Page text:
Teamed with an intuitive Audi Multi-Media Interface (MMI) system that allows effortless selection of digital radio, Apple CarPlay/Android Auto and nav, even via flawless one-shot voice control, and the RS5 Coupe could indeed be considered a luxury GT more than an aggressive two-door sports coupe.

Rear accommodation is satisfactory too, complete with air vents and third climate zone, while the low and cosy seating, active cruise and top stereo will get driver and passenger in the mood to relax.


Add a sizeable 465-litre boot volume, and complaints are few. Of course, this Audi is not as practical as its RS4 Avant sibling, which can also seat five versus four here. But, then, there is only so much to be done with a medium-sized, low-slung sportscar as opposed to a taller family wagon.


Perhaps the most sizeable complaint concerns optional equipment and the lack of significant differentiation compared with other A5 Coupes and rivals.

Whereas BMW drapes its dashboard and door trims with stitched-leather, for example, the Audi maintains textured soft-touch dash plastics. There is no silky, Alcantara headlining, nor the availability of ventilated front seats. And most glaringly, the head-up display should be standard.


Engine and transmission


No longer can an RS5 Coupe develop 331kW of power at a spine-tingling 8250rpm, but this new 2.9-litre twin-turbo V6 can deliver that exact amount between 5700rpm and 6700rpm.

If that sounds boring, then consider the old 4.2-litre naturally aspirated V8’s 430Nm of torque from 4000rpm until 6000rpm, then compare it to this new petrol engine’s huge 600Nm between 1900rpm and 5000rpm.


On light throttle, the new eight-speed automatic shifts with immaculate fluency and smoothness, ensuring that only dull and creamy notes emerge from under the bonnet. For driveability, yet immediacy of response, this Audi is miles ahead of its BMW M and Mercedes-AMG rivals.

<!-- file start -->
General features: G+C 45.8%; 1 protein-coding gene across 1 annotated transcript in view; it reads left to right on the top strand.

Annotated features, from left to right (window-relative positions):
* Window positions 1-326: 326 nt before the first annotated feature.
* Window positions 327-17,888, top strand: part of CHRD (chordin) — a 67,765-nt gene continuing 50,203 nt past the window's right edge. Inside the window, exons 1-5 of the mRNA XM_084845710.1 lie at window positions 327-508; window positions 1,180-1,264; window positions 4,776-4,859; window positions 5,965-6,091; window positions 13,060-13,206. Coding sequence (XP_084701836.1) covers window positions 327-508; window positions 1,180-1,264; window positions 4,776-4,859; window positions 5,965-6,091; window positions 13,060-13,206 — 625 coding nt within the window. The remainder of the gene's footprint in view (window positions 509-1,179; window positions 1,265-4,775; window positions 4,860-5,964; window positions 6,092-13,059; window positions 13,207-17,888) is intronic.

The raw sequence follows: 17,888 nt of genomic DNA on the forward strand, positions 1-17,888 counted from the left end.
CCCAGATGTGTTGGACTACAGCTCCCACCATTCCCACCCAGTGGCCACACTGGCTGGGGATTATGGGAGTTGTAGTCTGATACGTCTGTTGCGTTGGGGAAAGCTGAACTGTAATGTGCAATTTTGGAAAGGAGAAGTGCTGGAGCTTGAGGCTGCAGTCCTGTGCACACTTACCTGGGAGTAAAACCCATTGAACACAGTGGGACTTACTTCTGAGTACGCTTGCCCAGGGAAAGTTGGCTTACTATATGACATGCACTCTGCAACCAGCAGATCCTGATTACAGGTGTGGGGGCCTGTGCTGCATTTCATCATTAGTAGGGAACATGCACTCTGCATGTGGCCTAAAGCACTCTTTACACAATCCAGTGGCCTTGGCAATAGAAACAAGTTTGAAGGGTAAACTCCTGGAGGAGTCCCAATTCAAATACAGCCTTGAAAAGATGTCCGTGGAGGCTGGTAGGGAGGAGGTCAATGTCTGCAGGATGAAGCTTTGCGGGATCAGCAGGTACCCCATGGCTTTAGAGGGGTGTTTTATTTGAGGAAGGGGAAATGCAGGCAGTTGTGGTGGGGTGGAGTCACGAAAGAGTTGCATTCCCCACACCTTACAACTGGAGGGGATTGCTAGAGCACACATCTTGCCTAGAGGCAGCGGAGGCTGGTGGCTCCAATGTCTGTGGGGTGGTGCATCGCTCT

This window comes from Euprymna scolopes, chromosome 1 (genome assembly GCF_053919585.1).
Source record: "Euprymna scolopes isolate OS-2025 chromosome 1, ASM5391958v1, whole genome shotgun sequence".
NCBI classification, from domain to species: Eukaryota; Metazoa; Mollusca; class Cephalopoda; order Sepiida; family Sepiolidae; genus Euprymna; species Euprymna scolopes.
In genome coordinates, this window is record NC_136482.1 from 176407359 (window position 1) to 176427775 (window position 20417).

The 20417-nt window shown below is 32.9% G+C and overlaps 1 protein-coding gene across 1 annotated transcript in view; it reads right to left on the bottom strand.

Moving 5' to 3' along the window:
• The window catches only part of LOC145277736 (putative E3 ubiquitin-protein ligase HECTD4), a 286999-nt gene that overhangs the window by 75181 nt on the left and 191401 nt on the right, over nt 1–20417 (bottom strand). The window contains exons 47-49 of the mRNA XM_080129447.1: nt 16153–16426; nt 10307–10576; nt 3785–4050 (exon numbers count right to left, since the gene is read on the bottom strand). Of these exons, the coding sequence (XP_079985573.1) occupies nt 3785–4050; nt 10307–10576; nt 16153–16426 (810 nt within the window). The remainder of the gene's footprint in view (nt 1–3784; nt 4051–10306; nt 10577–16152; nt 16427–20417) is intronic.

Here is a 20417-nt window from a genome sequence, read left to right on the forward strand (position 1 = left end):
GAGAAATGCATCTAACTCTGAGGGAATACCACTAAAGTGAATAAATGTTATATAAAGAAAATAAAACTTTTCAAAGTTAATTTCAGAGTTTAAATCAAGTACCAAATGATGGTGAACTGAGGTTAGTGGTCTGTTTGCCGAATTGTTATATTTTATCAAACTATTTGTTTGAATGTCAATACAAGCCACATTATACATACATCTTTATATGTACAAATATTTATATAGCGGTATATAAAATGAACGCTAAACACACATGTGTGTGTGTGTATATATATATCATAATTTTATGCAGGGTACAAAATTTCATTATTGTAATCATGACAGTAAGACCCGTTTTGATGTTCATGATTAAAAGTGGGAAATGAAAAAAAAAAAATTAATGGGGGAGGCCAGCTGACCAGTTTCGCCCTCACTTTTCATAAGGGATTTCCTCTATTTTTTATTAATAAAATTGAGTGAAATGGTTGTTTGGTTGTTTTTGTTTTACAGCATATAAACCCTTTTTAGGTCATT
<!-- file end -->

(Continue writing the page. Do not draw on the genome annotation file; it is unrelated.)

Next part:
Foot flat, and perhaps the most stunning aspect is the immediacy with which this auto comes to life, sometimes brutally slamming home an upshift or downshift in order to maximise response and overall performance.

Suddenly, the 2.9-litre develops a single-pitch baritone scream that might not be as tingly as before, but it certainly gets under your skin. And unlike its rear-wheel drive rivals, this sportscar ensures that every bit of its twin-turbo huff and puff gets to the road surface.


The RS5 feels at least as quick as its 3.9 second zero to 100km/h claim, but perhaps the real surprise was fuel efficiency. Around town, with an average speed of 33km/h, it returned just 11.7 litres per 100 kilometres. Freeway and winding country roads helped lower this to 10.7L/100km overall, barely higher than its 8.8L/100km combined-cycle fuel consumption claim.


Ride and handling


Leave the RS5 Coupe in its suspension’s middle Auto mode and beautiful ride quality will combine with terrific cornering performance. Comfort is a tad squidgy, while Dynamic should be reserved for a racetrack, but thankfully there is also an Individual mode to place the steering in the former mode, while keeping engine and sport differential in the latter mode and dampers in the middle.